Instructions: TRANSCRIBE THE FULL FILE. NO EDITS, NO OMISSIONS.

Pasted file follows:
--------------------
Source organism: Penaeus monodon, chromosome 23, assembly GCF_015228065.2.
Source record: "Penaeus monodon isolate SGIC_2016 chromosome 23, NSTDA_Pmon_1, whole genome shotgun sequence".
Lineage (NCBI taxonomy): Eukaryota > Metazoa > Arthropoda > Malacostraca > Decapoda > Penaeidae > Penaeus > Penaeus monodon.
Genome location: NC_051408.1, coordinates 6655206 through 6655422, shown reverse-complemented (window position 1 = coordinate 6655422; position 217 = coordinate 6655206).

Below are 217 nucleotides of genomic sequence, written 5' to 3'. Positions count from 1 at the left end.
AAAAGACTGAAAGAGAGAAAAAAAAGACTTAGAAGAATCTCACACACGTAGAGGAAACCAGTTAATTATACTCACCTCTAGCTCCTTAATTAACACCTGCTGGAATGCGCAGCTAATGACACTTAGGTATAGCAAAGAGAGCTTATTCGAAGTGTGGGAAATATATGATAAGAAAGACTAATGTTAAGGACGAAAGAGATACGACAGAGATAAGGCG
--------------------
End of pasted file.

Source organism: Penaeus monodon, chromosome 23, assembly GCF_015228065.2.
Source record: "Penaeus monodon isolate SGIC_2016 chromosome 23, NSTDA_Pmon_1, whole genome shotgun sequence".
Lineage (NCBI taxonomy): Eukaryota > Metazoa > Arthropoda > Malacostraca > Decapoda > Penaeidae > Penaeus > Penaeus monodon.
Genome location: NC_051408.1, coordinates 6655206 through 6655422, shown reverse-complemented (window position 1 = coordinate 6655422; position 217 = coordinate 6655206).

Below are 217 nucleotides of genomic sequence, written 5' to 3'. Positions count from 1 at the left end.
AAAAGACTGAAAGAGAGAAAAAAAAGACTTAGAAGAATCTCACACACGTAGAGGAAACCAGTTAATTATACTCACCTCTAGCTCCTTAATTAACACCTGCTGGAATGCGCAGCTAATGACACTTAGGTATAGCAAAGAGAGCTTATTCGAAGTGTGGGAAATATATGATAAGAAAGACTAATGTTAAGGACGAAAGAGATACGACAGAGATAAGGCG